To kennel or not?

to-kennel-or-not

To kennel or not to kennel?

So you’re exciting about your impending holiday, but you’re not sure what to do with your furry family member. Why not send him on his own holiday, and consider kennelling him? As with any break from routine, it’s important to do your research and be prepared so here are some tips to make putting your dog in kennels a breeze.

A few months prior to your holiday

  • Start researching kennels in your area months in advance. Kennels get booked up really quickly and you want to make sure you are 100% happy with your choice.
  • Scout out a few options before you book; ask questions with regards to routine, exercise hygiene, meal times and what they do in case of fights, problem dogs or highly stressed dogs. Make sure there is an open area for play, plenty of shade, and access to fresh water at all times.
  • If you are concerned, do a practice run and book your dog in for a few nights so that he (and more importantly, you) can get used to being away from home.
  • Make sure all vaccinations are up to date, he is dewormed, and is flea and tick-free. The kennels will ask for a copy of the vaccination card.

 

Drop Off

  • Don’t wait until late in the day to drop your dog off. Rather do it earlier in the day so he can get used to the new environment before night time.
  • You might wish to take your dog’s own bedding, and a few toys. This leaves your scent behind which can be reassuring for the dog.
  • Take enough food (depending on the kennel’s policy) in clearly marked containers, and any medication your dog might be taking (again, clearly marked).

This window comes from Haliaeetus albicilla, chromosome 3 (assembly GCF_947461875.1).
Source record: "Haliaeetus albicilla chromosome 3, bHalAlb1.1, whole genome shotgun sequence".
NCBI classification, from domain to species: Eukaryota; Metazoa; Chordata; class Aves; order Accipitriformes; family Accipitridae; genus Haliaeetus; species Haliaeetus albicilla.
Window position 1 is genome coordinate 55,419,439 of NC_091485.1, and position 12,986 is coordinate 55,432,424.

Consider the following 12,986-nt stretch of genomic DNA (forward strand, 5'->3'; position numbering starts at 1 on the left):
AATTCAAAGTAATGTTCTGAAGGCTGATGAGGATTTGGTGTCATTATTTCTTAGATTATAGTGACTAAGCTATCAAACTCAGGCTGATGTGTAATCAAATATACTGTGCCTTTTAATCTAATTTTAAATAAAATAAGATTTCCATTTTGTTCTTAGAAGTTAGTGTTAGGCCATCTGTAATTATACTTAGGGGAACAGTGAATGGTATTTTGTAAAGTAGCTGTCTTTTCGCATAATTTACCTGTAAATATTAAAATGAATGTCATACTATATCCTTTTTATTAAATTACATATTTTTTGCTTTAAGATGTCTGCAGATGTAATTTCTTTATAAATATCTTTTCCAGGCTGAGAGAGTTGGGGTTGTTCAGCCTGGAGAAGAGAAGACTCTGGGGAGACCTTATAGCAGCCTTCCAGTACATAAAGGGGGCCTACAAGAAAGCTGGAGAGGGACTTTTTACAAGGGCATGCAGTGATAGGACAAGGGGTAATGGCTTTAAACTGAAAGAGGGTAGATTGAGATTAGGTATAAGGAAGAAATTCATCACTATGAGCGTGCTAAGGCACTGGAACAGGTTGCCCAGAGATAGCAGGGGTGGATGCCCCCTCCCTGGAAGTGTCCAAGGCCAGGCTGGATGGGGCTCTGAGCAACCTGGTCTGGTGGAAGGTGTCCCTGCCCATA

• Arrive with your dog on a lead, in case you are met by an aggressive dog, or your dog acts out.
  • The other dogs will bark and surround yours in a pack mentality. Don’t stress. They are just introducing themselves to the newcomer. Once he has been accepted by the pack, things will settle down pretty quickly.
  • Remain calm at all times. Your dog will pick up on any stress and will start to feel anxious himself.
  • Don’t prolong the farewell – it will just stress you and your dog out. Be cheerful but firm. Say goodbye, give him a pat and leave. Chances are the farewell will be much harder on you than it is on your pooch.

Collection

  • You might be overjoyed at the thought of seeing your dog again after being apart for a few days/weeks. But try not to make too much of a fuss. Firstly, you don’t want to disrupt the kennel’s routine too much, and secondly, your dog will be overjoyed to see you and you won’t want an over-excited dog coming home with you.
  • Don’t be surprised if it takes a few days for your dog to adjust being back at home. Any change in routine can be unsettling for him. Just remain calm, go about your routine, and things will be back to normal pretty quickly.

Most pet owners are concerned their dogs will be extremely stressed when put in kennels. Just make sure you pick one you are happy with, and rest assured, your dog will be perfectly fine. Dogs are highly sociable animals and will enjoy the company and stimulation of the other dogs. The experience will most likely be more difficult for you than it will be for your pet.  So, do your research early, plan ahead, drop your dog off, and enjoy your holiday!

1 Comment

  1. Sanette Meiring says:

    I am so sorry Regal, but my dogs must go with me when we go on holiday because nobody wants to look after them they are too spoiled. I am looking after my daughter’s dog and cat also now for 6 months and because I am afraid to take the cat with to the holiday house, we are rather going to stay at home. My two Bowtie and BoeBoe are both rescues who was in the December issue of Sarie magazine. So go and have a look, then you will see how spoiled furkids looks

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